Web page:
For a period of time, David Bowie’s interviews were just as gripping as the music he released. Through the many different personas of his career, nobody knew what version of Bowie would show up to a media invitation. One day, he could be a charismatic figure with the ability to charm a snake, and on other occasions, he could be vacuous and cold. The constant between the different personalities, however, was that David Bowie was always fascinating to listen to.
Bowie’s most famous interview moment came when he predicted the advent of the internet with a scary level of accuracy, detailing the seismic way it would change the way we live. Bowie always had the audacity to pull out the spectacular and the unexpected, a skill that regularly lit up his interviews.
The singer was a showman in every facet of his life, with his approach to interviews an extension of his attitude towards the studio. Bowie notoriously hid behind characters throughout his career, and this elusive conduct wasn’t exclusive to his recorded work.
The 1976 interview with Playboy was quintessential Bowie. Although he eventually opened up and made some candid revelations, it took a long road before his real identity started to seep through.
The conversation came at an intriguing point in Bowie’s life, a time when he was reliant on cocaine, and his dependency on the drug goes somewhat to explain his acerbic behaviour. However, on the bright side, it did lead to him writing this eccentric song mid-interview.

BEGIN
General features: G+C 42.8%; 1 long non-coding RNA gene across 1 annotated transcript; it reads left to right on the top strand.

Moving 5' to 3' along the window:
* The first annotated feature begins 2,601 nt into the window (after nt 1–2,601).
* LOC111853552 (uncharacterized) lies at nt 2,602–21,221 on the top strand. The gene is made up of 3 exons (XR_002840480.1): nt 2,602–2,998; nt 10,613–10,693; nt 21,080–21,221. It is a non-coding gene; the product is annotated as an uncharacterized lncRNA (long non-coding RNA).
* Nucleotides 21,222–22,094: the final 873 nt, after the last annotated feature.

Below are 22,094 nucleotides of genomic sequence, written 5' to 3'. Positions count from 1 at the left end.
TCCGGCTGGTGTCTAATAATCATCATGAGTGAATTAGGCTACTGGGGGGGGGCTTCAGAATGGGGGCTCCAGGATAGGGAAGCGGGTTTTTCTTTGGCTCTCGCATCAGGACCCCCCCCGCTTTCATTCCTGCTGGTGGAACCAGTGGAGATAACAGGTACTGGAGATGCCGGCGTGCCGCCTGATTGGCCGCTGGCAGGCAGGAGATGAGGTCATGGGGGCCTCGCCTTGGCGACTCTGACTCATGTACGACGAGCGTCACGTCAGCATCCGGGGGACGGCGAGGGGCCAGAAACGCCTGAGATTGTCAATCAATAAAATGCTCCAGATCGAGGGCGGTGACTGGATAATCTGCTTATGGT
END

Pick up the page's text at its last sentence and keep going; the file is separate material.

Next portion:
Elton John was once a close friend of Bowie’s, and the two would regularly hang out in London’s gay district together. However, after ‘The Starman’ referred to him as “the token queen of rock”, their relationship understandably soured. When this comment was mentioned to the singer, instead of addressing it, he said: “I’d much rather listen to him on the radio than talk about him. Let’s do something else. Want to write a song?”.
Remarkably, he wasn’t speaking in jest, and Bowie then proceeded to write a song titled ‘Audience’, which Bowie said was “about rock ‘n’ roll”. He began with the line, “Led Zeppelin is solid. They make you like a wall,” before inviting the interviewer to name more artists to include in the track.
Bowie then worked his magic after he was asked to write about Joni Mitchell and Stevie Wonder. He responded, “‘Joni Mitchell has our hearts.’ [Writes it down] She does, doesn’t she? OK, let me get my guitar. [Looks at what he’s written and begins strumming and humming softly]. All right, here we go. [Sings] ‘Led Zeppelin is growing, erasing our minds / They make us feel stony, they make us go blind / Hey, Stevie Wonder, there like a wall / So good to lean on, the hardest of all.’ Isn’t that a nice little tune?”.
Unfortunately, there’s no recording of this song anywhere to be found online. Most vitally, this episode is a shining example of Bowie’s burning desire to create at all times. Nothing provided more joy to him than starting something from a grain of an idea, but ‘Audience’ shows that even Bowie didn’t always strike gold.